Our old blog friend István Csarnogurszky of Silent Island (and so many other stellar projects) has a new album out, and it is a continuation of his mellow, cosmic guitar playing inspired, possibly, by everything from psych and post-rock to four-to-the-floor rock licks. Gentle, meandering (in a great way), a nice album to just get lost in the clouds with.
[Music] H.J. Ayala – Haïku
Our friend Hector Javier (H.J.) Ayala hasn’t appeared on the blog for a while, but we rectify this issue today. He continues to create improvisational gems, with a nod to artists like Derek Bailey informing this release.
[Music] Departure Street – Two Islands in the Heart
Departure Street is American/French guitarist Allan J. Kimmel. Reading his bio on the Bandcamp release page, he calls his work neo-folk. I thought it a strange term, as I normally associate it with dark bands who worked with music that would set well with fans of bands like Death In June, Current 93 and the like. Giving this a couple of listens, perhaps there is some connection there. What I hear a bit more strongly is a sound that compares well with contemporary guitarists like Cousin Silas. This has floaty, pleasant feel to it. Worth a third or fourth listen, definitely.
From Allan’s Bandcamp page:
Departure Street, AKA Allan J. Kimmel, creates tranquil electric guitar meditations that sprawl and explore like the hungry tendrils of an aggressive ivy.
Kimmel, who hails from both America and France, has filled this record with nothing but vividly surreal instrumental soundscapes, which are comprised purely of his multi-tracked and effects-laden solo guitar. Across the record’s nine tracks, Kimmel takes his unique brand of psychedelic loner-folk, and stirs in elements of reverb-heavy ambient music, cosmic American primitivism and even some Middle Eastern folk traditions. The resulting brew is a heady yet mellow mix that glides along with a pleasant ease.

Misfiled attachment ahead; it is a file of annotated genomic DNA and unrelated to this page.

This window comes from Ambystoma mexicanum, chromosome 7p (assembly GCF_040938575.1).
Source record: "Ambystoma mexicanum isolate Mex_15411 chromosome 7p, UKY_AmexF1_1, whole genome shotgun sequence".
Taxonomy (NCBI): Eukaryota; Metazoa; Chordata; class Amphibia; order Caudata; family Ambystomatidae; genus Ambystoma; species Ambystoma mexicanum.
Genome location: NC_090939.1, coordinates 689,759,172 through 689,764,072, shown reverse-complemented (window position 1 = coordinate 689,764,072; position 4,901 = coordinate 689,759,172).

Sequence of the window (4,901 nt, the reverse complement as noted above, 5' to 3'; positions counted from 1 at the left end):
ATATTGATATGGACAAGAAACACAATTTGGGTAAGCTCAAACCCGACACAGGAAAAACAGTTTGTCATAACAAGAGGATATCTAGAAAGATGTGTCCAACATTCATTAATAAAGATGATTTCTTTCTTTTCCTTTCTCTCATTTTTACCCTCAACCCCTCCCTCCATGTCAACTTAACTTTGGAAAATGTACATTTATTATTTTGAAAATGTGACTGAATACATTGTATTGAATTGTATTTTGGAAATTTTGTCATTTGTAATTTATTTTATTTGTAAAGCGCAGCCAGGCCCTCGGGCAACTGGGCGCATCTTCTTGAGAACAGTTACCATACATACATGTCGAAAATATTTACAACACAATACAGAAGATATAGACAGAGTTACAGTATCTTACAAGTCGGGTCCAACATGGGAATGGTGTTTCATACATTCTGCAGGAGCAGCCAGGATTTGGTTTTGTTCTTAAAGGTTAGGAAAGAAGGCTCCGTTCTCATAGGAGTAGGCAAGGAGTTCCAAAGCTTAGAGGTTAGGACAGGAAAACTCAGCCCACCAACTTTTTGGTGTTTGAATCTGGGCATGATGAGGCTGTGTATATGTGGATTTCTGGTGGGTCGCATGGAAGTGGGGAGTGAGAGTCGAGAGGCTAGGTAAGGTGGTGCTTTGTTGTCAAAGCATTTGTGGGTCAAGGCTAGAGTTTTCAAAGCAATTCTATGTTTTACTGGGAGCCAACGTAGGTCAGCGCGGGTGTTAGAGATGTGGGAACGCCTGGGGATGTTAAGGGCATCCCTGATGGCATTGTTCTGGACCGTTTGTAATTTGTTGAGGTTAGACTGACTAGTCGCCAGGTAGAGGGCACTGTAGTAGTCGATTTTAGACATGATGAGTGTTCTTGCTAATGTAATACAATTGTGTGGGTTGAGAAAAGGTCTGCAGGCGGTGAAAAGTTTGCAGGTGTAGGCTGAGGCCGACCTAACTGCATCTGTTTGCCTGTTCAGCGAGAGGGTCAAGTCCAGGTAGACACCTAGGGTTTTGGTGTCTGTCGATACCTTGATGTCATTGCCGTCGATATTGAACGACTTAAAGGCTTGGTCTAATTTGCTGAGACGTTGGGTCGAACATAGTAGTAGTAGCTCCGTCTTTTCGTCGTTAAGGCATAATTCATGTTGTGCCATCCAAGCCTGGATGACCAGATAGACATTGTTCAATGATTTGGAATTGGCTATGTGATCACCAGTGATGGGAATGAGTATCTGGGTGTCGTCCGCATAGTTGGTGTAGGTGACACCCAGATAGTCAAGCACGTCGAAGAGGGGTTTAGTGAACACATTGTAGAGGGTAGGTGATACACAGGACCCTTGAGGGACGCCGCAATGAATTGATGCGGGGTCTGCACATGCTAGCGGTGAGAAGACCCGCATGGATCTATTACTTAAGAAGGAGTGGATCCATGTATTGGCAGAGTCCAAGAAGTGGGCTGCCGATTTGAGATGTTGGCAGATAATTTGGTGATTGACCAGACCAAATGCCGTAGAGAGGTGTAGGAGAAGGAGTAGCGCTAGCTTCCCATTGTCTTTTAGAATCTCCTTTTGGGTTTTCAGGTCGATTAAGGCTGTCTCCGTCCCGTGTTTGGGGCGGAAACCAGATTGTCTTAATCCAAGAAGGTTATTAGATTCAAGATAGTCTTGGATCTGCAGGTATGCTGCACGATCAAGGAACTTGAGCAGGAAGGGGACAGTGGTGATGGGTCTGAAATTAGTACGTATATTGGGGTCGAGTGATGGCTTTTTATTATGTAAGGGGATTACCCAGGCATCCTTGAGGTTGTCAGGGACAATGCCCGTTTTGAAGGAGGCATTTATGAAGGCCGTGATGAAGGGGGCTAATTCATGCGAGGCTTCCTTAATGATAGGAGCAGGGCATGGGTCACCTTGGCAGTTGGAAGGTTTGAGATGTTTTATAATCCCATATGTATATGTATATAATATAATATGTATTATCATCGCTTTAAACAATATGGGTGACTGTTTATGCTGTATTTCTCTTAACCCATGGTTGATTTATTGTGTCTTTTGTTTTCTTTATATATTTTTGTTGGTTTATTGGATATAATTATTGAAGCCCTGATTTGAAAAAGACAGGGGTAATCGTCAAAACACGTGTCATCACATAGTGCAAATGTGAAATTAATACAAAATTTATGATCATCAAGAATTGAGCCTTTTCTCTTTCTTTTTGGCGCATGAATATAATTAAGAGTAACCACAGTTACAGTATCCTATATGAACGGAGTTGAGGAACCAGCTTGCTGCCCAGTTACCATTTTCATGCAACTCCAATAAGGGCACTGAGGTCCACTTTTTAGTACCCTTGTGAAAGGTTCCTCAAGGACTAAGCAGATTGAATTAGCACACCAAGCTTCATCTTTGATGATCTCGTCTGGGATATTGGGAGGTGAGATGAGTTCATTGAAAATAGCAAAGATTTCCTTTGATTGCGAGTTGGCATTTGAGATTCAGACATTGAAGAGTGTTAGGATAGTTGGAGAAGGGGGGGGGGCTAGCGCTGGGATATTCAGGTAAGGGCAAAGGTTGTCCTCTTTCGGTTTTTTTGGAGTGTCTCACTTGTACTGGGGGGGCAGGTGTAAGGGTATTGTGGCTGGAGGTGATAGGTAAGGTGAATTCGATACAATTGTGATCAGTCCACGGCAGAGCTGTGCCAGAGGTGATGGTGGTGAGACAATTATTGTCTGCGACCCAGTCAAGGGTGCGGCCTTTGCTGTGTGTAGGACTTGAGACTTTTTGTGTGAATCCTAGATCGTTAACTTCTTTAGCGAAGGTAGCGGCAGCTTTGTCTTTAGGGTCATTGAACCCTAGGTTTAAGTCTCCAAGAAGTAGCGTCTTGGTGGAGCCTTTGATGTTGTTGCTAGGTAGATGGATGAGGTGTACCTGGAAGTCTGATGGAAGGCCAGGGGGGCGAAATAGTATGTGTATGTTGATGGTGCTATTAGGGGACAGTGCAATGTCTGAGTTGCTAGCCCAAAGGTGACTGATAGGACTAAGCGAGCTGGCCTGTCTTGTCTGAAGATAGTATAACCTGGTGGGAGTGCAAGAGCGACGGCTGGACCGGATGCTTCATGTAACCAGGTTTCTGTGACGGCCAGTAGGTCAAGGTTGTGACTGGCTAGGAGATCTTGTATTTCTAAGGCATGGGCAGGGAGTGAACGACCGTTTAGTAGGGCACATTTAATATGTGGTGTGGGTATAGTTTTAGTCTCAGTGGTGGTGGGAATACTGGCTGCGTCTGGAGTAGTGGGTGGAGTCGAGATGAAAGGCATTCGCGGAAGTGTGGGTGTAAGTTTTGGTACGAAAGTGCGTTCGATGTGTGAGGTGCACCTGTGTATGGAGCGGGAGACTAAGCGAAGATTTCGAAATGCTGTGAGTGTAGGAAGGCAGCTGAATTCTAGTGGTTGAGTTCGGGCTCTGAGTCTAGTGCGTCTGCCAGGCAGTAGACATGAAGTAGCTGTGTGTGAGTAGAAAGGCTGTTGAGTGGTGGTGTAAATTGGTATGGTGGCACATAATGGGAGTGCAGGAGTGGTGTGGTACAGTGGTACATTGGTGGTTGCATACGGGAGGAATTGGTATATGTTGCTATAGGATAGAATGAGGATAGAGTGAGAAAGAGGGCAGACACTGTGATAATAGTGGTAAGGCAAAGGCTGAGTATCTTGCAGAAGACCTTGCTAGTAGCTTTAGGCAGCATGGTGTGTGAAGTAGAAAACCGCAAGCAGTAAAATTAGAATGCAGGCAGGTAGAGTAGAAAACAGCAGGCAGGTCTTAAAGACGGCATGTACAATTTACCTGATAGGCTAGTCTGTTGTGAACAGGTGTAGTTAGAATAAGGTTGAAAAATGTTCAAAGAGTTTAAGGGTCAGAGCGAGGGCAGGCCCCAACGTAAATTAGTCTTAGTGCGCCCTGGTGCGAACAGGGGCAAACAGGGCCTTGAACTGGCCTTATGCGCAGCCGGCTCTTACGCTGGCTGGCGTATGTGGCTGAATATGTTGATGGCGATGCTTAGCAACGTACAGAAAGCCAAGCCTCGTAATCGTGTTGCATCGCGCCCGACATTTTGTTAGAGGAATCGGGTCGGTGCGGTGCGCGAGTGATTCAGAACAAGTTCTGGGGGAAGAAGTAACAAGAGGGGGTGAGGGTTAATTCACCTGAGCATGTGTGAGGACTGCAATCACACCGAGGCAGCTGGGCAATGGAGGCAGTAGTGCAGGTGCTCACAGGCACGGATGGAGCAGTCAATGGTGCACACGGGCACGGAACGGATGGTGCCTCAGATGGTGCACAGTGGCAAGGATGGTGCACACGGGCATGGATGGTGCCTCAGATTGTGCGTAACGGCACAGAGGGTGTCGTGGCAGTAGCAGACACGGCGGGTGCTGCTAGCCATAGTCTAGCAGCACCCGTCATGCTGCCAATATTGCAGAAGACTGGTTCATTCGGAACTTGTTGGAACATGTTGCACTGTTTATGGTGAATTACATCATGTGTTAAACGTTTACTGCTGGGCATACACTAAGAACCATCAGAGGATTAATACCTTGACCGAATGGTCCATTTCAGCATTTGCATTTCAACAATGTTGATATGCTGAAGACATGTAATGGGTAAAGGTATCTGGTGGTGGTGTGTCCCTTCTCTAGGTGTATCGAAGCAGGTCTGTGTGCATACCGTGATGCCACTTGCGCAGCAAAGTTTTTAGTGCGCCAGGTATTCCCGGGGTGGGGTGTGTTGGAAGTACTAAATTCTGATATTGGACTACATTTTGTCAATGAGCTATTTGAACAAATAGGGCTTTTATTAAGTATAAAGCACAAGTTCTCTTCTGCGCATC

While the album feels like one large suite, “Ascension” is certainly a highlight. David Gilmour-esque slide guitar coasts through slow waves of spacey, repetitive riffs, all while Kimmel laces melancholic solos across the entirety of the piece. There’s a heavy atmosphere in “Ascension,” and it makes you think about people and places that you’re nostalgic for, or pleasant dreams that you’ve once had. It’s certainly a comforting recording, but there is some sort of loss hidden just below the surface.
Two Islands in the Heart is a complex record despite its minimalist approach, and it’s an unexpectedly emotionally charged one, as well. If you are a fan of Steve Palmer’s latest record, Cian Nugent or David Grubbs, then you need this album.
[Music] Richard Pinhas & Merzbow – Rhizome
This release bridges the not-so-large gap between genres, connected by Heldon guitarist and loop master Richard Pinhas, and perhaps the most prolific post-Industrial composer of all time, Masami Akita (under his performance monicker Merzbow).
This is a live recording performed live during the Sonic Circuits Festival, September 24, 2010 at La Maison Française [The French Embassy] in Washington D.C. The sound quality is superb, and as one would expect from two masters of their respective fields, their instruments of choice (guitar and loops for Pinhas, computer for Merzbow) ebb and flow into each other effortlessly. This is a powerful release, and I hope it is the beginning of a long-term collaboration between both.